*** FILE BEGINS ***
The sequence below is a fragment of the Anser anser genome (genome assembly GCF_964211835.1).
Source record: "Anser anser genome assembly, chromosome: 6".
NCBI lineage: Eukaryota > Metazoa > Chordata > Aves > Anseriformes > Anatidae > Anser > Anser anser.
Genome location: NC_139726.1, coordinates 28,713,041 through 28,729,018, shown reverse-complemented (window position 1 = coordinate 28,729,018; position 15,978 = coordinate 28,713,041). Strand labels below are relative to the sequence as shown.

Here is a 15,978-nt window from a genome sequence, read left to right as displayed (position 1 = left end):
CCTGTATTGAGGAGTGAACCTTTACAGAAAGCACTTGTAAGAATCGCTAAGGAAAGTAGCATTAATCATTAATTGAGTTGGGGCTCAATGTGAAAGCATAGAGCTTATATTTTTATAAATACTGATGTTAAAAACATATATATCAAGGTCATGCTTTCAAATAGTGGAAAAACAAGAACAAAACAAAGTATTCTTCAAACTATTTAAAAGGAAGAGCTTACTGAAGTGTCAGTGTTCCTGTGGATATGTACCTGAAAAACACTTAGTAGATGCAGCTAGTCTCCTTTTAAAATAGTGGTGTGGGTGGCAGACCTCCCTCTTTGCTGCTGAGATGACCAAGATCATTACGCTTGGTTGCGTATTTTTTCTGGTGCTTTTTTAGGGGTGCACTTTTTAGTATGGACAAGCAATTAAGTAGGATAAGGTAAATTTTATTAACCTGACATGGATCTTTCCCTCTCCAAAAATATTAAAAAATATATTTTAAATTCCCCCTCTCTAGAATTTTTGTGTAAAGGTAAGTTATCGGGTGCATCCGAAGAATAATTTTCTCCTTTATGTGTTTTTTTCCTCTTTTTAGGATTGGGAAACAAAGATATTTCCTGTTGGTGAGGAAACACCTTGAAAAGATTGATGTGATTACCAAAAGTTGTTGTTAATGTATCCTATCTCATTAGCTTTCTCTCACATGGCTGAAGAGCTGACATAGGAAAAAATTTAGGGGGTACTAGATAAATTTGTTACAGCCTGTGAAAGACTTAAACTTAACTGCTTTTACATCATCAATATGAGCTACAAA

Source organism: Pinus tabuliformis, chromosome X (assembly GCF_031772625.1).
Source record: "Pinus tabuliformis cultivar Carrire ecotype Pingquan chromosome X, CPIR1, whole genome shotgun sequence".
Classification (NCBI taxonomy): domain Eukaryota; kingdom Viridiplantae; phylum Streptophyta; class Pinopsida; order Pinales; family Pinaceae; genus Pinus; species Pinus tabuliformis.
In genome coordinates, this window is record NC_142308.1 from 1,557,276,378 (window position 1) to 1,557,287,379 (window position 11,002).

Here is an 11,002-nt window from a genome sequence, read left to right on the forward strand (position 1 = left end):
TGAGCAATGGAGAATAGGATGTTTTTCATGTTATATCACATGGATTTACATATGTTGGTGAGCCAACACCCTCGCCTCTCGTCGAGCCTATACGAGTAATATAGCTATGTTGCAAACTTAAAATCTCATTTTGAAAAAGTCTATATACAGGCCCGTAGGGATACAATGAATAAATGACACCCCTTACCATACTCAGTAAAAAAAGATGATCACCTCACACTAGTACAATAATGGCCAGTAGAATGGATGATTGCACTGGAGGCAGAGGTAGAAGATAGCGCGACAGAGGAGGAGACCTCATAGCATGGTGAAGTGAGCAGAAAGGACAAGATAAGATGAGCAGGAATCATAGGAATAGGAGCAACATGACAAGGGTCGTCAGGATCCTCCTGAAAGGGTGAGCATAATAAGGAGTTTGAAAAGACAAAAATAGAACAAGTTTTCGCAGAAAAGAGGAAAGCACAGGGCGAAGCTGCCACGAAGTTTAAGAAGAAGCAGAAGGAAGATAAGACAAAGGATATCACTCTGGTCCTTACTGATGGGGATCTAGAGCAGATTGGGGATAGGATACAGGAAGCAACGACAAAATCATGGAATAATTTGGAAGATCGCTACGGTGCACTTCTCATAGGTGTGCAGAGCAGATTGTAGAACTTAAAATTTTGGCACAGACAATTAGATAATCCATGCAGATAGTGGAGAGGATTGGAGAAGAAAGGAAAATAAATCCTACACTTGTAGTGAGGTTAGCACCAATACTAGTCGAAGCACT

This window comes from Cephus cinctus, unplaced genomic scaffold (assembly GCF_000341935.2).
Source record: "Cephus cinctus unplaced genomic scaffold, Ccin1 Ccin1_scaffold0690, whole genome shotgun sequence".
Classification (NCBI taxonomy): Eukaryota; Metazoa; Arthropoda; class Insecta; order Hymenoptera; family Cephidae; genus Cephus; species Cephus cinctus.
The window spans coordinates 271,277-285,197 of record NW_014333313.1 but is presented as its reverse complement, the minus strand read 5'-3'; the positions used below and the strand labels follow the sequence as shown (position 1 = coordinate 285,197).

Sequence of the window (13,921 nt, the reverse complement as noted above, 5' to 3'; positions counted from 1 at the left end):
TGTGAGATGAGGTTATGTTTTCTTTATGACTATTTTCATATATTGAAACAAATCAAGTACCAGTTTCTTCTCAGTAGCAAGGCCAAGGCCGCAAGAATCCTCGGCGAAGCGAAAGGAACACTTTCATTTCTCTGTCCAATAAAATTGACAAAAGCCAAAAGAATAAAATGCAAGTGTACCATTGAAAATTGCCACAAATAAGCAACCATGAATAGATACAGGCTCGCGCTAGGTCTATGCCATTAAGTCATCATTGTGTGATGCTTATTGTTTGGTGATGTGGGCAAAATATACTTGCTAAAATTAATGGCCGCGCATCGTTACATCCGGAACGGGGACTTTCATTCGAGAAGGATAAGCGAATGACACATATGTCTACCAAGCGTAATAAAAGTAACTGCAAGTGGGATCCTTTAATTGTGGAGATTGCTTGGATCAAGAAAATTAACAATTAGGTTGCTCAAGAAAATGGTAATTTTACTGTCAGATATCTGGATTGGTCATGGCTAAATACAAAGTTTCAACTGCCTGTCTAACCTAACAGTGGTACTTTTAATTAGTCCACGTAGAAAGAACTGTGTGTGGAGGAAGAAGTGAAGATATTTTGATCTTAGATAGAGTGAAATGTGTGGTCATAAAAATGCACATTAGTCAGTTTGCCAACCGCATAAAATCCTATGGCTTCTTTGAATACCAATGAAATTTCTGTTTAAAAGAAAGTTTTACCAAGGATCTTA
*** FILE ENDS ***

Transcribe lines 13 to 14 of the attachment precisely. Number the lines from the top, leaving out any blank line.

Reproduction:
This window comes from Cephus cinctus, unplaced genomic scaffold (assembly GCF_000341935.2).
Source record: "Cephus cinctus unplaced genomic scaffold, Ccin1 Ccin1_scaffold0690, whole genome shotgun sequence".